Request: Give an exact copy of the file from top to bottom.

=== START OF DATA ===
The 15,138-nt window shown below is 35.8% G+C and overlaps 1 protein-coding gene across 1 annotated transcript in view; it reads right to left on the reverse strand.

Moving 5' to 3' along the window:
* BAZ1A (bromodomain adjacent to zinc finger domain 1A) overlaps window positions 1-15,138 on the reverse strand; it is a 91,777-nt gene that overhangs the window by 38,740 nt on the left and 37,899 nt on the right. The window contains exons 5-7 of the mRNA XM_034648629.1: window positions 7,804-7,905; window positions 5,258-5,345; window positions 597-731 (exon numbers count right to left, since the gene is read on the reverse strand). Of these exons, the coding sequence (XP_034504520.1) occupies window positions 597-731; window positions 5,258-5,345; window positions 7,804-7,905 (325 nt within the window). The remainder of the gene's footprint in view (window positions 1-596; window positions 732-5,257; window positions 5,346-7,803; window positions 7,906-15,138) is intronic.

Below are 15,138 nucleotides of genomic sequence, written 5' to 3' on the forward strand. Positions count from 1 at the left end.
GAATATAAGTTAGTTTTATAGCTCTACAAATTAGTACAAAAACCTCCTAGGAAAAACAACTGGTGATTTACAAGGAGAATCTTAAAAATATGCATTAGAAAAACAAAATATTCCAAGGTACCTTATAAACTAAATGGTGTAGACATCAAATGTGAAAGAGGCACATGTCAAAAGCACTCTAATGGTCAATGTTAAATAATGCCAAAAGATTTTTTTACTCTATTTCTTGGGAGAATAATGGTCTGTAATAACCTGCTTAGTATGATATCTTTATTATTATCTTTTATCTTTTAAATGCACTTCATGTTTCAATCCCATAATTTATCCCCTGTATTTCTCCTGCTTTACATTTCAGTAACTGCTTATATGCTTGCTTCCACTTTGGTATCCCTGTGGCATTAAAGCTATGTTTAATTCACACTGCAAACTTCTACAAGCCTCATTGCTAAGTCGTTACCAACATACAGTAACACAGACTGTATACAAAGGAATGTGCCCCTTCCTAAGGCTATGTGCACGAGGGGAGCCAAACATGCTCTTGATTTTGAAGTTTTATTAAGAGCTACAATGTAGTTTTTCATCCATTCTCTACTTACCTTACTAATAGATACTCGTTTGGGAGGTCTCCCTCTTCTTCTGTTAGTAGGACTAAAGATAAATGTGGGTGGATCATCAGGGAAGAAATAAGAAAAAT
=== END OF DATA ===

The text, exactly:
The 15,138-nt window shown below is 35.8% G+C and overlaps 1 protein-coding gene across 1 annotated transcript in view; it reads right to left on the reverse strand.

Moving 5' to 3' along the window:
* BAZ1A (bromodomain adjacent to zinc finger domain 1A) overlaps window positions 1-15,138 on the reverse strand; it is a 91,777-nt gene that overhangs the window by 38,740 nt on the left and 37,899 nt on the right. The window contains exons 5-7 of the mRNA XM_034648629.1: window positions 7,804-7,905; window positions 5,258-5,345; window positions 597-731 (exon numbers count right to left, since the gene is read on the reverse strand). Of these exons, the coding sequence (XP_034504520.1) occupies window positions 597-731; window positions 5,258-5,345; window positions 7,804-7,905 (325 nt within the window). The remainder of the gene's footprint in view (window positions 1-596; window positions 732-5,257; window positions 5,346-7,803; window positions 7,906-15,138) is intronic.

Below are 15,138 nucleotides of genomic sequence, written 5' to 3' on the forward strand. Positions count from 1 at the left end.
GAATATAAGTTAGTTTTATAGCTCTACAAATTAGTACAAAAACCTCCTAGGAAAAACAACTGGTGATTTACAAGGAGAATCTTAAAAATATGCATTAGAAAAACAAAATATTCCAAGGTACCTTATAAACTAAATGGTGTAGACATCAAATGTGAAAGAGGCACATGTCAAAAGCACTCTAATGGTCAATGTTAAATAATGCCAAAAGATTTTTTTACTCTATTTCTTGGGAGAATAATGGTCTGTAATAACCTGCTTAGTATGATATCTTTATTATTATCTTTTATCTTTTAAATGCACTTCATGTTTCAATCCCATAATTTATCCCCTGTATTTCTCCTGCTTTACATTTCAGTAACTGCTTATATGCTTGCTTCCACTTTGGTATCCCTGTGGCATTAAAGCTATGTTTAATTCACACTGCAAACTTCTACAAGCCTCATTGCTAAGTCGTTACCAACATACAGTAACACAGACTGTATACAAAGGAATGTGCCCCTTCCTAAGGCTATGTGCACGAGGGGAGCCAAACATGCTCTTGATTTTGAAGTTTTATTAAGAGCTACAATGTAGTTTTTCATCCATTCTCTACTTACCTTACTAATAGATACTCGTTTGGGAGGTCTCCCTCTTCTTCTGTTAGTAGGACTAAAGATAAATGTGGGTGGATCATCAGGGAAGAAATAAGAAAAAT